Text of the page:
Havercamp posted about the case on Facebook without using his real name. He said he’s normally a very private person, but is speaking out to make sure this person is stopped and caught.

“Only a very sick person, a sadistic person would do something like this and I need to be sure they don’t do it again,” he said. “And I know people who engage in this type of behavior, rarely stop on their own. They tend to gravitate to even worse crimes.”

“We’re horrified that somebody could act in such a cruel manner and do this to an innocent animal.”

Milo had a tag with his name and address, would often roam the College Hill neighborhood, but would always return home.

“The community both online and in my area have been wonderful in supporting my family and commitment to find and prosecute this guy,” Havercamp said. He has reached out to some local nonprofits that work with animals, to encourage donations to them.

If the suspect is caught, donations would go toward a $1,000 reward being offered for the suspect’s capture, but if he’s not caught, the donations would go to the nonprofit, he said.

If you want to make a contribution toward the reward fund or make a donation to a charitable organization that helps stray pets, Havercamp suggested King’s Harvest No Kill Shelter — which is setting up a GoFundMe page for the reward and which also accepts general donations.

King’s Harvest no-kill shelter is at 2504 W. Central Park Ave., Davenport.

King’s Harvest is a nonprofit charitable organization that both helps homeless and surrendered pets and helps them find them homes.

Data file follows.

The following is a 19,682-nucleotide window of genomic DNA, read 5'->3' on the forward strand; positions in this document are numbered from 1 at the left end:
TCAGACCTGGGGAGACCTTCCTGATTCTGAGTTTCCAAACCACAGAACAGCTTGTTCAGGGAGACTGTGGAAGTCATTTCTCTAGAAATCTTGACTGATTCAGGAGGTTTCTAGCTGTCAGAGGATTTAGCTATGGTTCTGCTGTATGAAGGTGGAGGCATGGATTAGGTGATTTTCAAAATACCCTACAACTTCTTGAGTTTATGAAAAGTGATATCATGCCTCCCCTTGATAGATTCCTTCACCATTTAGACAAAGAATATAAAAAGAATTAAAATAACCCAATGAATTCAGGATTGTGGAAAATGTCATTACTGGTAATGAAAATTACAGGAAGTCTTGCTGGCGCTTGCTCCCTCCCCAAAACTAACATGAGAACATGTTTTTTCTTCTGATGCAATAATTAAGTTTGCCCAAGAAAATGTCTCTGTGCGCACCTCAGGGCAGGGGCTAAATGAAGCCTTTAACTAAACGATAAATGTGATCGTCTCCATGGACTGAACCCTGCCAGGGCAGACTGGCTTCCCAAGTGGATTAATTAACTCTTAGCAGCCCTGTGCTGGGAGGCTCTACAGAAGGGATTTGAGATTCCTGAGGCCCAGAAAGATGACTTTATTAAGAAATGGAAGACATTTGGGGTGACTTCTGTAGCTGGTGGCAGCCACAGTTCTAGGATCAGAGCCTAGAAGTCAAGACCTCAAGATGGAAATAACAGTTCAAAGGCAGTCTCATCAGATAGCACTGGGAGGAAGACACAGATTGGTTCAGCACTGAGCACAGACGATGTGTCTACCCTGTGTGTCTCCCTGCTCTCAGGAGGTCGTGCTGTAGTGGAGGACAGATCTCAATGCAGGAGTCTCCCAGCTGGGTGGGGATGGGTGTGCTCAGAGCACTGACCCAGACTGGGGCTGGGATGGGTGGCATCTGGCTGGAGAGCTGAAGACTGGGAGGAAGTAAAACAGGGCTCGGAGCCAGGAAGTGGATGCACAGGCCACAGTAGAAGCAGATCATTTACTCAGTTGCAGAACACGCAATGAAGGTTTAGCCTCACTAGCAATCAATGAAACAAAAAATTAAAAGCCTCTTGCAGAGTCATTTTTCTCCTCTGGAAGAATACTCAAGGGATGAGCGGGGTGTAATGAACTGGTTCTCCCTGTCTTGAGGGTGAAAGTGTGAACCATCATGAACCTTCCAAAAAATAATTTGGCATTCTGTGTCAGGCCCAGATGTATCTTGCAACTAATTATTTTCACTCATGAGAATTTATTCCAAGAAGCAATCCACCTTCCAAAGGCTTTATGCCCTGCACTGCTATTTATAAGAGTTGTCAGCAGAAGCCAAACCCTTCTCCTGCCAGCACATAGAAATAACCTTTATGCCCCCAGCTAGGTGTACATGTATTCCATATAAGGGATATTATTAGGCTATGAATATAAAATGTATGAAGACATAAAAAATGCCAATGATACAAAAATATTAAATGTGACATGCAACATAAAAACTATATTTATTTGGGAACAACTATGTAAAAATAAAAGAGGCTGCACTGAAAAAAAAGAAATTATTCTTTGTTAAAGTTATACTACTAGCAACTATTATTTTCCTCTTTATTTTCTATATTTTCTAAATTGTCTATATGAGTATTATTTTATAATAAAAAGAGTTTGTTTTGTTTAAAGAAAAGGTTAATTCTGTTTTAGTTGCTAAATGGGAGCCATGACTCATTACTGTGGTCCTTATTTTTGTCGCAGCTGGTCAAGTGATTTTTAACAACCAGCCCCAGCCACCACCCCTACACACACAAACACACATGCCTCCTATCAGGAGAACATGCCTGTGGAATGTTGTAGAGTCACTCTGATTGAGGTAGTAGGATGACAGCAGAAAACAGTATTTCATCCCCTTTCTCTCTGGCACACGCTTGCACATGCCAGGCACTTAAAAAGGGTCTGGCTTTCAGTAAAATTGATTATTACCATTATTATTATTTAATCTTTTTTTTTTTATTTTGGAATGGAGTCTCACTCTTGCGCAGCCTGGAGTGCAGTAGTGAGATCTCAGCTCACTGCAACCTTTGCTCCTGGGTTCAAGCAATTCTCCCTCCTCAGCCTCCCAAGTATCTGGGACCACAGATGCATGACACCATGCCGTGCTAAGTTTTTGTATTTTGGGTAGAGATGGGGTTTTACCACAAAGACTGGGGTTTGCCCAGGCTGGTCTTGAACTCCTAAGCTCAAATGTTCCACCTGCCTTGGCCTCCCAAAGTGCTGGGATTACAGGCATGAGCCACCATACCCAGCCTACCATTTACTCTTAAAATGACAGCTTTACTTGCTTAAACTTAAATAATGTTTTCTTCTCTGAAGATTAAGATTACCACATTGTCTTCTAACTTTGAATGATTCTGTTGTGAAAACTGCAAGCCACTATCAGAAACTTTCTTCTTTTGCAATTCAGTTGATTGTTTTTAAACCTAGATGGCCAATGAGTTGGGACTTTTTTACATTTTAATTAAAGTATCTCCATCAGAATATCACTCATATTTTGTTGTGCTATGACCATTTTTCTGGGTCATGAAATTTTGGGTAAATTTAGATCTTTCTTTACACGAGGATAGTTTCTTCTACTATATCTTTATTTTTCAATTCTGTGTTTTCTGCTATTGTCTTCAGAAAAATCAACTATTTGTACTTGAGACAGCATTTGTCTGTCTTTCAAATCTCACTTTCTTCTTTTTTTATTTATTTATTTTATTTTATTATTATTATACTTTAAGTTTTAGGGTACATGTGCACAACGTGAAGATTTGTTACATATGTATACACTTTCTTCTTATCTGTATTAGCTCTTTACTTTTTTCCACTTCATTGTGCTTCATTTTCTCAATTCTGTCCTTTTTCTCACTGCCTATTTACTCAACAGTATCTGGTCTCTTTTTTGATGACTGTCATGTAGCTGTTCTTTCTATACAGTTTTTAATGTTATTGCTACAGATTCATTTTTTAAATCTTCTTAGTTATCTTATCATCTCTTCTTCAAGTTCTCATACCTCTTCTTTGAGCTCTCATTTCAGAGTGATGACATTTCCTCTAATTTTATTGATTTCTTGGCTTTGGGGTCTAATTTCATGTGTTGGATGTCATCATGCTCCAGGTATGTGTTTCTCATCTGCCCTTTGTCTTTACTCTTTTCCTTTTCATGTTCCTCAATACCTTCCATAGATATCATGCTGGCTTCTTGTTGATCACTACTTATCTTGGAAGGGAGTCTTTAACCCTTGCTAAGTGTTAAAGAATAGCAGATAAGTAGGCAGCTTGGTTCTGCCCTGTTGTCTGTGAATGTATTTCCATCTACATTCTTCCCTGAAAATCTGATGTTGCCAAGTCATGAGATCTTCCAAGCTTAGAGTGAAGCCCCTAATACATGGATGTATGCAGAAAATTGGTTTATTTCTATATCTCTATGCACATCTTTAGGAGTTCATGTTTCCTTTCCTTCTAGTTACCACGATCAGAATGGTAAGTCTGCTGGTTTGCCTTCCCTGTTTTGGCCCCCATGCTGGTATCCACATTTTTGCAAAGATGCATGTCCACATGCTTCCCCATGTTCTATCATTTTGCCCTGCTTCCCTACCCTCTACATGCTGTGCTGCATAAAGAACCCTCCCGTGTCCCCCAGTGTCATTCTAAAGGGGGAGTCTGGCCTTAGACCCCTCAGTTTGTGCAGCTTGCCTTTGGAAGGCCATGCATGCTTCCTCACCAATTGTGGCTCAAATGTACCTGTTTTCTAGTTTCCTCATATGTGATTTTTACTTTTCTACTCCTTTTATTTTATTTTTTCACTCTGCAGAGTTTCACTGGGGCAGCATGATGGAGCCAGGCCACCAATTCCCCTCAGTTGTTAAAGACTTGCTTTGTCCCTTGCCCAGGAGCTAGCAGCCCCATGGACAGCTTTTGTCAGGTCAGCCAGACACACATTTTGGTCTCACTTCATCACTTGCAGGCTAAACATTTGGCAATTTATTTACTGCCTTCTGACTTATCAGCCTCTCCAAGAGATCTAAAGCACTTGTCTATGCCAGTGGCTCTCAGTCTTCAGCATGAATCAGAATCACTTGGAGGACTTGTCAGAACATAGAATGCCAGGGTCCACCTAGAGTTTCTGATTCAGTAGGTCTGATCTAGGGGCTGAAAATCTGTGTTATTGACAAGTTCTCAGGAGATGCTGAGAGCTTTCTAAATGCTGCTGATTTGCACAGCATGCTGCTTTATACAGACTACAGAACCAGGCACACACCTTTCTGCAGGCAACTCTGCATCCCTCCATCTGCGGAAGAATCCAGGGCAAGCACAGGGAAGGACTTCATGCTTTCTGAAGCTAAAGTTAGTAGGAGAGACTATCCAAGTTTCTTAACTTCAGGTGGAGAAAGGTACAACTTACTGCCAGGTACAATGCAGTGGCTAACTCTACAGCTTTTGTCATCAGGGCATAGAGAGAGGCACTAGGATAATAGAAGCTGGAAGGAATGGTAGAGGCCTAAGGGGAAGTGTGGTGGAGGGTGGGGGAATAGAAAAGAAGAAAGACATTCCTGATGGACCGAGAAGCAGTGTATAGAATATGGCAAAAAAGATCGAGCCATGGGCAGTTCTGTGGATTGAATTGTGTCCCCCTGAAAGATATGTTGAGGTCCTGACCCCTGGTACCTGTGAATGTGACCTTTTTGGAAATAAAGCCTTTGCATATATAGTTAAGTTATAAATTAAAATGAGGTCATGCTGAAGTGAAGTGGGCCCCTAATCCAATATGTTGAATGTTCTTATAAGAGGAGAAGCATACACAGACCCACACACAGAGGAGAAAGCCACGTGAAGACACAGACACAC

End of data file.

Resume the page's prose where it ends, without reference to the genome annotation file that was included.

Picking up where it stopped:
In the event the criminal is caught, the GoFundMe funds would be paid to the individual who provided information leading to the arrest and conviction. If the offender is not caught, the funds would be donated to King’s Harvest, Havercamp said. Its website is https://kingsharvestpetrescue.org

“When you look up these type of people who capture kill and mutilate animals –they are typically isolated from the community, feel powerless and engage in criminal behavior as some sort of sick therapy, a sick thrill for them,” Havercamp said. “Statistics show that they never stop on their own or rarely stop on their own, and they to continue to get worse.”

According to the FBI, animal abuse is highly correlated with interpersonal, human-to-human violence. Serial killers often torture or kill small animals from an early age, and men who commit child abuse or domestic violence very frequently harm household pets as well.

If somebody is harming an animal, there is a good chance they’re also hurting a human,” said John Thompson, deputy executive director of the National Sheriff’s Association, in a 2016 interview.

The Rock Island case has not been listed yet on the Crimestoppers of the Quad Cities website.

Anyone with information about the incident is encouraged to call police at 309-732-2677, or Havercamp directly at 563-940-3831.